is a Google search alternative promising better privacy — but something's a bit off

Screengrab of's logo and slogan.
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Update: Anyone can sign up for DuckDuckGo’s email privacy service — here’s how.

Yet another new search engine,, has debuted on the internet promising to preserve user privacy better than big bad Google. But for a privacy-minded venture, it seems to be kind of intrusive.

" is sparking a movement to take back the internet and give people control of the information they consume so they can live more thoughtful digital lives free from manipulation," said Richard Socher, CEO and co-founder, in an announcement today about the availability of the public beta (Nov. 9). 

"With, we're fostering a much more open interface that people can contribute to — not just with likes, upvotes, and engagement — but with the co-creation of apps and content in an environment of trust, facts, and kindness."

Socher has a Stanford doctorate in computer science and until recently was working on artificial intelligence and natural-language processing for Salesforce, and Salesforce head honcho Marc Benioff is named as's lead investor. (The company has raised $20 million so far.)

The company promises that it "never sells personal information, nor does it ever track users around the internet," and "has committed to never offering targeted privacy-invading ads."

Name, email address and browser extension

So we were a little taken aback when we tried to use — and were promptly told that we had to install a Chrome extension first. 

Yikes! Knowing what we do about how badly Chrome extensions can be abused and how much data they can collect, we advise having as few extensions enabled as possible. 

OK, how about ""? Nope, got a 404 there. The other privacy-minded search engine that debuted in the past couple of months, Brave Search, lets you use it with no strings attached at "" 

But it turns out you can add as the default search engine on most browsers, which doesn't raise any privacy red flags. (Here's a page with instructions for most major browsers.)

Anyway, we took for a spin. Searching for "fish," we got a nice-looking grid of results in rounded-square tiles, perfect for mobile screens. The page looks very different from the text-heavy list interface you get from most search engines. Instead, it looks like what we'd have seen if Apple had ever come up with its own search engine.

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Dictionary definitions led the results, followed by web-search results that were nearly identical to Bing's results. News stories were next, followed by a Wikipedia link that got its own row. (Google, Brave Search and the truly privacy-minded DuckDuckGo all led with Wikipedia.) We didn't see any ads. says its results are partly based on user feedback, and that you can re-rank the results you get. We tried doing so and were taken immediately to a screen that asked us to create a user account and provide our full name and email address. So much for total privacy.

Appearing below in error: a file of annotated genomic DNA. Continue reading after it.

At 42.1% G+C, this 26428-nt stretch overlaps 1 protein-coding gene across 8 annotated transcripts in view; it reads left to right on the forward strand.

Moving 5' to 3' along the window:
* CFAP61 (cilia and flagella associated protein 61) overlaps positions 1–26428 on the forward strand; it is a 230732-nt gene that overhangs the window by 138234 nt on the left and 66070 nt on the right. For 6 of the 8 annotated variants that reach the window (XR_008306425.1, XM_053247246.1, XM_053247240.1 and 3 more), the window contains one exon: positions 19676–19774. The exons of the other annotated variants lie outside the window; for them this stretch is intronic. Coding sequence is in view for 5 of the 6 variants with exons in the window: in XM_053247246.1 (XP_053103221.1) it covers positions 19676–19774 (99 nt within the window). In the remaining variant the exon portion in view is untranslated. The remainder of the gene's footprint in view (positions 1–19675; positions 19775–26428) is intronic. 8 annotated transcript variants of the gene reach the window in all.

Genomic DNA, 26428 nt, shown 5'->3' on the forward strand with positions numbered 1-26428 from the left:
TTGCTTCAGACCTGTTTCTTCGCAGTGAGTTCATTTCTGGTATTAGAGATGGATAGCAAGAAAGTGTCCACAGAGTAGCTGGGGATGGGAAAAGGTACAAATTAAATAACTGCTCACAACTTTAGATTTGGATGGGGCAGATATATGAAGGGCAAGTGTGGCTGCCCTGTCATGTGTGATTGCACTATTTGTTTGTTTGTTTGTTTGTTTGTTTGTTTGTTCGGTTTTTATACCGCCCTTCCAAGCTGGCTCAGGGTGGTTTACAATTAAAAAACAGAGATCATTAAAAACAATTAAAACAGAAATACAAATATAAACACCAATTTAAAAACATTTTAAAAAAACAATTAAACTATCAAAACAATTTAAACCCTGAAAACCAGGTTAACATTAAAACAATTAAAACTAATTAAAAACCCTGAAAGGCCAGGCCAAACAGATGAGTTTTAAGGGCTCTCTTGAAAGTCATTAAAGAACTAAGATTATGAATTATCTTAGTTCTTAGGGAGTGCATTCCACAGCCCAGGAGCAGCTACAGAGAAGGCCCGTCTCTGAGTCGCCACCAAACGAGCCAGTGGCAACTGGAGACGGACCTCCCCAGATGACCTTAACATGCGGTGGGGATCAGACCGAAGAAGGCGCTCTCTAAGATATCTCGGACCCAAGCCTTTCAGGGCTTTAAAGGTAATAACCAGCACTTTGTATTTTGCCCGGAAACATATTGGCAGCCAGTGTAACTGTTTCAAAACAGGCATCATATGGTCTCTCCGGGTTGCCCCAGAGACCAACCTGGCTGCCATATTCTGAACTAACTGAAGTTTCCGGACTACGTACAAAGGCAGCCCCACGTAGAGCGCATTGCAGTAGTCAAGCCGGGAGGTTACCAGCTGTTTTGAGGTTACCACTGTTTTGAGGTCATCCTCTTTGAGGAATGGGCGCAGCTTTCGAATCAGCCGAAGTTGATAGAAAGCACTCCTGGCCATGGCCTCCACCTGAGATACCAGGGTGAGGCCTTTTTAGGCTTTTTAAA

How does plan to make money?

In fact, people searching for things online may not be's actual clients.

Speaking to VentureBeat, Socher said that "our new platform will enable companies to contribute their most useful actual content to that first page, and — if users like it — they can take an action right then and there." (Thanks to Gizmodo's Sam Rutherford for pointing us to that.) 

A TechCrunch piece said that plans to "concentrate on complex consumer purchases," which implies that may plan to make some money through affiliate links.

However, it's not totally clear what's business model is yet, and Socher wouldn't tell VentureBeat or TechCrunch what it might be. (VentureBeat did glean that has about 30 employees.) But Benioff and a few venture-capital firms are going to expect something back for their investment.

We've reached out to with a few questions, and we will update this story when we receive a reply.

Paul Wagenseil

Paul Wagenseil is a senior editor at Tom's Guide focused on security and privacy. He has also been a dishwasher, fry cook, long-haul driver, code monkey and video editor. He's been rooting around in the information-security space for more than 15 years at, SecurityNewsDaily, TechNewsDaily and Tom's Guide, has presented talks at the ShmooCon, DerbyCon and BSides Las Vegas hacker conferences, shown up in random TV news spots and even moderated a panel discussion at the CEDIA home-technology conference. You can follow his rants on Twitter at @snd_wagenseil.